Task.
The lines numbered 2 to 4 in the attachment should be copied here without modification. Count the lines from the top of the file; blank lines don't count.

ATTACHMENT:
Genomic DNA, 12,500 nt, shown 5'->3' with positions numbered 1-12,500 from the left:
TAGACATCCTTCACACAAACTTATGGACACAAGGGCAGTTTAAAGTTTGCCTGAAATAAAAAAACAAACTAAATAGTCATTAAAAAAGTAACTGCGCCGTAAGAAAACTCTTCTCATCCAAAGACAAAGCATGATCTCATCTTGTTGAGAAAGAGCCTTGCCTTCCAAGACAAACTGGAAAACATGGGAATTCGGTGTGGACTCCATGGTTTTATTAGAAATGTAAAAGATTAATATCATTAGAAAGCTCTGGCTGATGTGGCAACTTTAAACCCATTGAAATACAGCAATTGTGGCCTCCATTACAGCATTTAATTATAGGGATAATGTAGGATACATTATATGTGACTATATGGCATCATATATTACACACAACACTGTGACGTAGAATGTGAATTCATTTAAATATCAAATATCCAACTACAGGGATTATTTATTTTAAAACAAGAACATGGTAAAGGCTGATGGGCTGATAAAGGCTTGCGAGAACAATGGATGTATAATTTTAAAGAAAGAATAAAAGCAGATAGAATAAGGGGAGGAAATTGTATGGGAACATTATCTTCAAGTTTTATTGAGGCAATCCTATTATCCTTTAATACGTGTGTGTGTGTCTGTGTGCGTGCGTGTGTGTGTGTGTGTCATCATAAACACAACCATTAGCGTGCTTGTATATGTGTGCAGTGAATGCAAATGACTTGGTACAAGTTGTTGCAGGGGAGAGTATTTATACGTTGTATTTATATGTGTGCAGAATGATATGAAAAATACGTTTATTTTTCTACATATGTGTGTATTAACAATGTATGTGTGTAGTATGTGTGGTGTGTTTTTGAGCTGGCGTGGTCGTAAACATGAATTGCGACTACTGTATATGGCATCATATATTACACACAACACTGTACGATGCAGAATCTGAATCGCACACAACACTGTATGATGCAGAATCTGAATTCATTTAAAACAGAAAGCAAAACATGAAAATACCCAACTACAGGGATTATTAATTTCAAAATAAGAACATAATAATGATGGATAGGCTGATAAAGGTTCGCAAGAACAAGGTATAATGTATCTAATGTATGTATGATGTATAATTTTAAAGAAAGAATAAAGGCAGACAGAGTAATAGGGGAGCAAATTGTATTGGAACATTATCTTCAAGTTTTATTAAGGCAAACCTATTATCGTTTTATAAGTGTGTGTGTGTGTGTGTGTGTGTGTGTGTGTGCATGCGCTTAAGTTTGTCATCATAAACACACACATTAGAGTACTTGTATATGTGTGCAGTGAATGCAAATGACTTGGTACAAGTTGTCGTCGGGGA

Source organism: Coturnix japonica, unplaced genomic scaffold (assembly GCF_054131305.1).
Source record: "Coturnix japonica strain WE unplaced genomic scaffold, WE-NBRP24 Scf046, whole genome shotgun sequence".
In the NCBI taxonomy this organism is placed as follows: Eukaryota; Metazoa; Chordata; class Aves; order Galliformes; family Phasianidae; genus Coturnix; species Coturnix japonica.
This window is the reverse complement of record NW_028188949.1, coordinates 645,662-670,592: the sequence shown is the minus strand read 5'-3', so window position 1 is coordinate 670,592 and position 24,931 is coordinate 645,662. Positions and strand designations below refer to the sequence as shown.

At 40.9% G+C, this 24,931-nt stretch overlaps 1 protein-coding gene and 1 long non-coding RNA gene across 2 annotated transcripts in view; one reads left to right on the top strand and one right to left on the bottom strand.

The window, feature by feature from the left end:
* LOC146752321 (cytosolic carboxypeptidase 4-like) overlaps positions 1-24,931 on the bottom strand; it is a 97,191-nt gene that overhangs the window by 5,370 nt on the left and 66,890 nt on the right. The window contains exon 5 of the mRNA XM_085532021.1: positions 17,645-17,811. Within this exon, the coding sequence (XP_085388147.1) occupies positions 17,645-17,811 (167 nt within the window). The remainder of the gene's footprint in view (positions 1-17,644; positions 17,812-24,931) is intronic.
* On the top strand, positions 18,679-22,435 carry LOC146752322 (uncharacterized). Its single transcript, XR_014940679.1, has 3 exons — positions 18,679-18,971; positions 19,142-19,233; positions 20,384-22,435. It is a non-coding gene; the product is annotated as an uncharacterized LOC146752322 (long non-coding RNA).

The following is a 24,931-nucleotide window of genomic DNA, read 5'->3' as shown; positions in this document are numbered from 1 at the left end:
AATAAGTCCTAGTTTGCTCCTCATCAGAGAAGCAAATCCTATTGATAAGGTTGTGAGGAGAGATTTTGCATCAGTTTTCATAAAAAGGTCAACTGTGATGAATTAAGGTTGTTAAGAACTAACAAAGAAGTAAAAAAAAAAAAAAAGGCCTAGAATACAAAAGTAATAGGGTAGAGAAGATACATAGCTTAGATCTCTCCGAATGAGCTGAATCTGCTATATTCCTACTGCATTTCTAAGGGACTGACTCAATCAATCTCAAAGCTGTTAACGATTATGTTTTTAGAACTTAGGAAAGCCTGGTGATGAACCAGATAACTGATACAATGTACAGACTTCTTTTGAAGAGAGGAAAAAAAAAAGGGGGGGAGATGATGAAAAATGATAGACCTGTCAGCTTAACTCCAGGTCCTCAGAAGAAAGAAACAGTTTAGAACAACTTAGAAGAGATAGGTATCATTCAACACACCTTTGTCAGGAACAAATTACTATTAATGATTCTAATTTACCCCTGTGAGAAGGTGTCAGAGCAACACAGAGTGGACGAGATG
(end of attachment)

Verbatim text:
TAGACATCCTTCACACAAACTTATGGACACAAGGGCAGTTTAAAGTTTGCCTGAAATAAAAAAACAAACTAAATAGTCATTAAAAAAGTAACTGCGCCGTAAGAAAACTCTTCTCATCCAAAGACAAAGCATGATCTCATCTTGTTGAGAAAGAGCCTTGCCTTCCAAGACAAACTGGAAAACATGGGAATTCGGTGTGGACTCCATGGTTTTATTAGAAATGTAAAAGATTAATATCATTAGAAAGCTCTGGCTGATGTGGCAACTTTAAACCCATTGAAATACAGCAATTGTGGCCTCCATTACAGCATTTAATTATAGGGATAATGTAGGATACATTATATGTGACTATATGGCATCATATATTACACACAACACTGTGACGTAGAATGTGAATTCATTTAAATATCAAATATCCAACTACAGGGATTATTTATTTTAAAACAAGAACATGGTAAAGGCTGATGGGCTGATAAAGGCTTGCGAGAACAATGGATGTATAATTTTAAAGAAAGAATAAAAGCAGATAGAATAAGGGGAGGAAATTGTATGGGAACATTATCTTCAAGTTTTATTGAGGCAATCCTATTATCCTTTAATACGTGTGTGTGTGTCTGTGTGCGTGCGTGTGTGTGTGTGTGTCATCATAAACACAACCATTAGCGTGCTTGTATATGTGTGCAGTGAATGCAAATGACTTGGTACAAGTTGTTGCAGGGGAGAGTATTTATACGTTGTATTTATATGTGTGCAGAATGATATGAAAAATACGTTTATTTTTCTACATATGTGTGTATTAACAATGTATGTGTGTAGTATGTGTGGTGTGTTTTTGAGCTGGCGTGGTCGTAAACATGAATTGCGACTACTGTATATGGCATCATATATTACACACAACACTGTACGATGCAGAATCTGAATCGCACACAACACTGTATGATGCAGAATCTGAATTCATTTAAAACAGAAAGCAAAACATGAAAATACCCAACTACAGGGATTATTAATTTCAAAATAAGAACATAATAATGATGGATAGGCTGATAAAGGTTCGCAAGAACAAGGTATAATGTATCTAATGTATGTATGATGTATAATTTTAAAGAAAGAATAAAGGCAGACAGAGTAATAGGGGAGCAAATTGTATTGGAACATTATCTTCAAGTTTTATTAAGGCAAACCTATTATCGTTTTATAAGTGTGTGTGTGTGTGTGTGTGTGTGTGTGTGTGCATGCGCTTAAGTTTGTCATCATAAACACACACATTAGAGTACTTGTATATGTGTGCAGTGAATGCAAATGACTTGGTACAAGTTGTCGTCGGGGA

Source organism: Coturnix japonica, unplaced genomic scaffold (assembly GCF_054131305.1).
Source record: "Coturnix japonica strain WE unplaced genomic scaffold, WE-NBRP24 Scf046, whole genome shotgun sequence".